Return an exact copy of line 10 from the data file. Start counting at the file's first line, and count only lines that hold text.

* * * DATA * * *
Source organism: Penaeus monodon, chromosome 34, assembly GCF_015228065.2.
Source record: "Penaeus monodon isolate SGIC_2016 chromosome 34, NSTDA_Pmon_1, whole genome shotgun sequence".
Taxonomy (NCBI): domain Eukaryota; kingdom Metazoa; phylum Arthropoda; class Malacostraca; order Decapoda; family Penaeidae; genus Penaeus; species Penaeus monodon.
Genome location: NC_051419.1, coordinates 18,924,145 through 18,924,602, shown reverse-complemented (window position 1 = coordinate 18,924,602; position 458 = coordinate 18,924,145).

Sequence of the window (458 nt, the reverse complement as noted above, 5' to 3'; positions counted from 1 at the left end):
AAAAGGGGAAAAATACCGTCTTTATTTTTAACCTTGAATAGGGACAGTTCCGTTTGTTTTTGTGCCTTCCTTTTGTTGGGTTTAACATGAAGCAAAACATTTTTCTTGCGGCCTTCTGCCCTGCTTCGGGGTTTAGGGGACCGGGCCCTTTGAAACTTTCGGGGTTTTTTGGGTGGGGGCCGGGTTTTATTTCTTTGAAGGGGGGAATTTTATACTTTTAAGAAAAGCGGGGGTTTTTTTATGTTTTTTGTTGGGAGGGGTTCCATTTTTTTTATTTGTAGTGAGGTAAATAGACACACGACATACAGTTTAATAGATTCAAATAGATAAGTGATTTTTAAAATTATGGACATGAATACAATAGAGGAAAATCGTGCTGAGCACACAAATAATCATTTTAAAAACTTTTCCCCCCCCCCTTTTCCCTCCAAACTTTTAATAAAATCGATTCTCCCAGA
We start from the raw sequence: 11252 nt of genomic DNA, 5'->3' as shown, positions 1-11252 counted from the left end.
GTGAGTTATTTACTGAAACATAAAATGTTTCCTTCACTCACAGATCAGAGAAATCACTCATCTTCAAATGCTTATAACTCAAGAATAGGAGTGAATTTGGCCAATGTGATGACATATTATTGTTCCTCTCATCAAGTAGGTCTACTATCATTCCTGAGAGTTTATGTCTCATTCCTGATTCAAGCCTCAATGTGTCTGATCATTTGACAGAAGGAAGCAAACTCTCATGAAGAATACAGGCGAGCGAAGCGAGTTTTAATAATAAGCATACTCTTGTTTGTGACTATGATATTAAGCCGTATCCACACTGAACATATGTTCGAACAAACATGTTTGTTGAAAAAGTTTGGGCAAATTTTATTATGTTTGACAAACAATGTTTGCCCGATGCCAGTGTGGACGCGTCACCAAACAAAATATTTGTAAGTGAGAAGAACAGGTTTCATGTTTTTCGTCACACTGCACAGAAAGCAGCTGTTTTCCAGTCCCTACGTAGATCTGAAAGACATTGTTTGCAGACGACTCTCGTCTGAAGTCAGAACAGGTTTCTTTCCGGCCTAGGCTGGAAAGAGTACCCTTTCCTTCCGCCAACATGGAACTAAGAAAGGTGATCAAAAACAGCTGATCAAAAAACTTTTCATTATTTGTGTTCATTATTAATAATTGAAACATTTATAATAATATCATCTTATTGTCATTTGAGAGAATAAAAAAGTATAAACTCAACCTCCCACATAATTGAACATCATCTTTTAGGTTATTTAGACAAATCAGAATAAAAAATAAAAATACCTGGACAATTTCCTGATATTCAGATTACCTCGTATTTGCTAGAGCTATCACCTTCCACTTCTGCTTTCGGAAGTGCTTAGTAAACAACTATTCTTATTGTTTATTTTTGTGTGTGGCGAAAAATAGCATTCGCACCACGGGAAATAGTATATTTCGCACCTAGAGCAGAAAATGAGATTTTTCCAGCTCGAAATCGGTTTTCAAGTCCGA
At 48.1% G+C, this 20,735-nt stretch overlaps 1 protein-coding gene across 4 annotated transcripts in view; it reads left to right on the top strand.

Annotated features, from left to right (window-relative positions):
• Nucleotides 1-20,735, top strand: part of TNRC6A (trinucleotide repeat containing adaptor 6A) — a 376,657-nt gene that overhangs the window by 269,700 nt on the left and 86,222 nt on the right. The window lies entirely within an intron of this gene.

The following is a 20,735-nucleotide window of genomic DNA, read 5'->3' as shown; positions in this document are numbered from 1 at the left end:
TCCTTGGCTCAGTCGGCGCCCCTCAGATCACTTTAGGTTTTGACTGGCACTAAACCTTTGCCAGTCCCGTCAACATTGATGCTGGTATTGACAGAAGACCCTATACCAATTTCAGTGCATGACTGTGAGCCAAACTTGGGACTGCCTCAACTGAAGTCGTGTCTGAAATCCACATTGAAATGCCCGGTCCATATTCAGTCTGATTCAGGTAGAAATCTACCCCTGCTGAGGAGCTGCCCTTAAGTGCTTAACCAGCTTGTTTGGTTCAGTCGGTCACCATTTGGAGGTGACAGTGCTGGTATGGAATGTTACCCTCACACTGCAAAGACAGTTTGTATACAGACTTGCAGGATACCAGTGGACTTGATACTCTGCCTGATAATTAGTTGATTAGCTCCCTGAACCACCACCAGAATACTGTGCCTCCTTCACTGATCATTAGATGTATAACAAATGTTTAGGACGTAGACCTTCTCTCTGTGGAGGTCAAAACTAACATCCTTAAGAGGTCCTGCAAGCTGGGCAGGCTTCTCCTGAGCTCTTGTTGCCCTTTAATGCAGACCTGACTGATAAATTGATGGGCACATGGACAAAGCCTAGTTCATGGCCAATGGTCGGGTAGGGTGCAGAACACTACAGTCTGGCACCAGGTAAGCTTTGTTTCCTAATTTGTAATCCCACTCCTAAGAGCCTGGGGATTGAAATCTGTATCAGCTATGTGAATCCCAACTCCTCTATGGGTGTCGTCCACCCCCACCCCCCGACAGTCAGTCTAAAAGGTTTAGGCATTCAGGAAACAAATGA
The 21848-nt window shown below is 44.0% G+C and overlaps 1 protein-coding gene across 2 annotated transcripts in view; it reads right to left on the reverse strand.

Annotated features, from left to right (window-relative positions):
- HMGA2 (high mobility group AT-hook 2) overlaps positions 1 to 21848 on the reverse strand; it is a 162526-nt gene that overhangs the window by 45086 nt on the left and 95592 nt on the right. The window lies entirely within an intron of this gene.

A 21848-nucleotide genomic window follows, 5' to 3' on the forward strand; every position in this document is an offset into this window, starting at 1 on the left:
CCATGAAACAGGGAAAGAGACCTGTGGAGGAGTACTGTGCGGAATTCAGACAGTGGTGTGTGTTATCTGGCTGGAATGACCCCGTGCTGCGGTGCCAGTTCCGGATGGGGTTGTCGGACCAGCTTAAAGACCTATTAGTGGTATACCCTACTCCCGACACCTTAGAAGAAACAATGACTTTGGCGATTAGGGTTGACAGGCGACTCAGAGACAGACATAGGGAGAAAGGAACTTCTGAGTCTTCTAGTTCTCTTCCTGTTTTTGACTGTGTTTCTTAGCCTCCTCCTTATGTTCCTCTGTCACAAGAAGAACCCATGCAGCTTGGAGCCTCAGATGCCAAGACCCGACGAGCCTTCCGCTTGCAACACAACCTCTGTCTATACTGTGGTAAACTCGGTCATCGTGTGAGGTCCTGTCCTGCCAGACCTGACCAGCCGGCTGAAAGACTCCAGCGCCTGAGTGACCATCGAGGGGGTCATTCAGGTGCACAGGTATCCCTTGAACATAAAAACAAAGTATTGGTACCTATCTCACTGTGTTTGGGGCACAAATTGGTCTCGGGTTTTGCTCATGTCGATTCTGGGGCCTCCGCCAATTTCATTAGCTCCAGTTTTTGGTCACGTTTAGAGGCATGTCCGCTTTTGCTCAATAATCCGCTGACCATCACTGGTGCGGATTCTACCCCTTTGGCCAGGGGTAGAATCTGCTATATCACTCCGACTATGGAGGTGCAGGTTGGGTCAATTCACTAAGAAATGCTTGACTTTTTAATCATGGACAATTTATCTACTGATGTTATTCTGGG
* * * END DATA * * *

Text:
Annotated features, from left to right (window-relative positions):